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The Prologue to this funny travelers’ romp, featuring Sue and Sara, begins with sage advice from Sue’s mother: “Wherever you go, whatever you do, just… don’t do anything stupid.”
The lives of these two young women were stagnating. Both had backpacked a little, and were itching to strike out again. So, they set off to circle the globe for a year, after which Sue wrote it all up in the voice of a young millennial, with lots of effing jargon and illusion, a few frights and a lot of (new) insights about themselves and the wide, wide world.
The book is a smart, funny, hip, modern venture-saga. Even the most serious scenes are turned into jokes, in which one or the other traveler takes the hit. If you like this sort of smart writing about a long laugh-out-loud journey, here it is.
Before starting out, one asks, “Have you ever thought about where your life is going?”
And the other lies, saying “Never.”
“I have a distant cousin who did a yearlong trip around the world when she was our age,” one says, and “god, could you imagine how awesome that would be? A year of excitement and ridiculousness and grit.”
“Of escaping maturity and expectations,” says the other.
“Of realization and self-discovery.”
“Of just once choosing the fun path instead of the responsible path.”
“Of no longer submitting to crappy jobs and haunting failures”. . .
After a lot of working/saving/planning, they’re off on the adventure(s) of a lifetime. In Chapter 1, it’s Africa where, faced by the great unknown, which is both (a) big and (b) scary, and totally unfamiliar, they ponder, “while it would earn us crazy backpacker points to venture forth as two skinny white chicks going stag, there was a fair chance we’d end up raped and murdered.” So they opt, instead, to start out in the safety of a guided tour.
They chose what they thought was an Africa-based company that led rugged camping trips. Instead, they wound up on a “Barbie safari” with “Twelve barely legal blond girls in stiletto heels and cocktail dresses [who] circled like Playboy buzzards around what I presumed to be our guide, a burly guy in his late twenties sporting a ginormous grin.” You’ll have to read the book to see how that turned out….
Chapter 2 takes them on to Nepal, where ‘Life is an Uphill Battle’. “Going from the jungles of Zimbabwe to the streets of Kathmandu was like doing a line of cocaine and then getting hit in the face with a frying pan,” says Sue. At one point, they wander into a bustling Kathmandu restaurant for ‘momos’ (meat or vegetable dumplings) and Nepali chai (sweet and milky), both of which they are soon hooked on.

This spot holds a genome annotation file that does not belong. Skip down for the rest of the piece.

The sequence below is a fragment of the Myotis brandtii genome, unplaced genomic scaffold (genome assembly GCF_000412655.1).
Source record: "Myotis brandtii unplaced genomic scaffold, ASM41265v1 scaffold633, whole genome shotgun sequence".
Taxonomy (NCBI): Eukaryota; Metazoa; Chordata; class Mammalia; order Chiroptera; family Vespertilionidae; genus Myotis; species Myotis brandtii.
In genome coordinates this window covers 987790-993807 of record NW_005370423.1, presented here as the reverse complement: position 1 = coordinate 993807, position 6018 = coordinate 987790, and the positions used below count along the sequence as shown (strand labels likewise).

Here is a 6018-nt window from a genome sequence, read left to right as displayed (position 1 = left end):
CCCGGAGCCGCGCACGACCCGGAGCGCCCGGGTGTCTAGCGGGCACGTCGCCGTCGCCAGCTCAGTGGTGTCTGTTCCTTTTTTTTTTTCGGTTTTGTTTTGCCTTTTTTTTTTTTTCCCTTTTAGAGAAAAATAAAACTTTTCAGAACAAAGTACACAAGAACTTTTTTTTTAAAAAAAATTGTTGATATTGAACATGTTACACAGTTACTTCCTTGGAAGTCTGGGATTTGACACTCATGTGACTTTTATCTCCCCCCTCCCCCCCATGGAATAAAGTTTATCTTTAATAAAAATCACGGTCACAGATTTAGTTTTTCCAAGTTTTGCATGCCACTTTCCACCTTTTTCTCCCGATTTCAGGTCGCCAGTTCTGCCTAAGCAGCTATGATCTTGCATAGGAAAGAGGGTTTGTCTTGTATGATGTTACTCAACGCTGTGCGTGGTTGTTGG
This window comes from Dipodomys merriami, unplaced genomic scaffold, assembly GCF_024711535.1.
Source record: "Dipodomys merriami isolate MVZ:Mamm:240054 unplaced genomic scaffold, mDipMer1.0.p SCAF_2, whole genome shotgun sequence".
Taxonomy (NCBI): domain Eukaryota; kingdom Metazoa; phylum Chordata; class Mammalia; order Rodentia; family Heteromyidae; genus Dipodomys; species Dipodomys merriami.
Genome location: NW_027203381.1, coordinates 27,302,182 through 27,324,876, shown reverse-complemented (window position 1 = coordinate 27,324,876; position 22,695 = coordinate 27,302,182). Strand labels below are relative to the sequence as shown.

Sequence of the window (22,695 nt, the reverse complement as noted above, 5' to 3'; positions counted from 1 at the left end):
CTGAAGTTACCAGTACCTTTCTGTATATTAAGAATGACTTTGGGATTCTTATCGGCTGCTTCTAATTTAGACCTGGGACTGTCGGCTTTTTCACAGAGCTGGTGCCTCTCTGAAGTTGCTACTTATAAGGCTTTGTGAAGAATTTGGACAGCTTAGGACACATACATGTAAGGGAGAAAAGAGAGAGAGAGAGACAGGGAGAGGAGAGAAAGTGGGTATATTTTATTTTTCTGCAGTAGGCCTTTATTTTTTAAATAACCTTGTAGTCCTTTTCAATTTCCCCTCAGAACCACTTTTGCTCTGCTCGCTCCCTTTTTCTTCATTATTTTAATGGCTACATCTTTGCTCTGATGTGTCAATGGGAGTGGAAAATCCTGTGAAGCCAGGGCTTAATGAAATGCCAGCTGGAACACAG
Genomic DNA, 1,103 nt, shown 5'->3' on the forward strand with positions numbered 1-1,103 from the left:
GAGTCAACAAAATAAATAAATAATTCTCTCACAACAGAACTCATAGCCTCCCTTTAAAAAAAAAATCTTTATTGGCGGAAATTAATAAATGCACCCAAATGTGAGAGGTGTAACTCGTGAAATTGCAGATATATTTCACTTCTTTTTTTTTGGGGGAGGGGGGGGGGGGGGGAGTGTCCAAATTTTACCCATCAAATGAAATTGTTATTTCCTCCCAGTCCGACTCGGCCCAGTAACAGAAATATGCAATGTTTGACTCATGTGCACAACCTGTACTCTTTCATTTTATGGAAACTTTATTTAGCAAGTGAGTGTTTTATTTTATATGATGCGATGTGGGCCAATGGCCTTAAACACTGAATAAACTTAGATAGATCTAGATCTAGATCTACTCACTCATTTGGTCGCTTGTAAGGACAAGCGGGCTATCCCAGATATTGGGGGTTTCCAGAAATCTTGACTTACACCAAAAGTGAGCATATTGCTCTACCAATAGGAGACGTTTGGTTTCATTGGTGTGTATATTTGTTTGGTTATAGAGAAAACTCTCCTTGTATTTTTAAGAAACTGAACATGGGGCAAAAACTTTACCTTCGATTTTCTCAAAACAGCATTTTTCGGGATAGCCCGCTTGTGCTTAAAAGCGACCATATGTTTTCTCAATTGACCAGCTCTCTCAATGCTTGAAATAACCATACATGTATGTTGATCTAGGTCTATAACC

Once out on the trail they suffer diarrhea (from eating raw cucumbers rinsed in dirty water and other questionably prepared foodstuffs), and discover outback toilets – out in back of the guesthouses – that is; and not very hygienic. And the trail? It looked to them like (and it was) a steep stone road rising up a high mountainside. “I mean stairs. Holy crap, do I mean stairs,” Sue quips.
Mind you, trekking in Nepal is not always as bad as they experience it and Sue writes it, but… what else, she must have thought, captures reader attention? (Plenty, in fact; but that’s another story; perhaps another, more serious, and dryer book.)
Onward and upward they go, in Chapter 3 to Tibet. Then, while flying out and south toward India, “The Himalayan peaks gnashed up at us like sharks’ teeth,” she says. Chapter 4 is all about India, during the hot season, April to June. Crazy. (Bad planning, actually, if you want this experienced reviewer’s opinion.) To cool down and space out they join an ashram and do a little yoga.
In Chapter 5 they reach Vietnam and the Philippines, where Sue gets into a lot of trouble with the national airlines, among other things. Then on to Indonesia in Chapter 6 and to Laos, Cambodia, Thailand and Singapore in Chapter 7, which is suggestively entitled ‘Ninja Pussy Blow-Dart and Other Misadventures.’
When it was all over… well, this is Sue’s first book. Not bad as a racy description of two gluttons-for-punishment experiencing a lot of wild exploits with a sense of fulsome hilarity. She writes well, concluding with a short Epilogue entitled ‘Wherever I Lay My Backpack…’ back home in Canada. There, as they walk through the door, Sara’s mother shouts:
You’ll close this book with a chuckle, also exhausted from it all.
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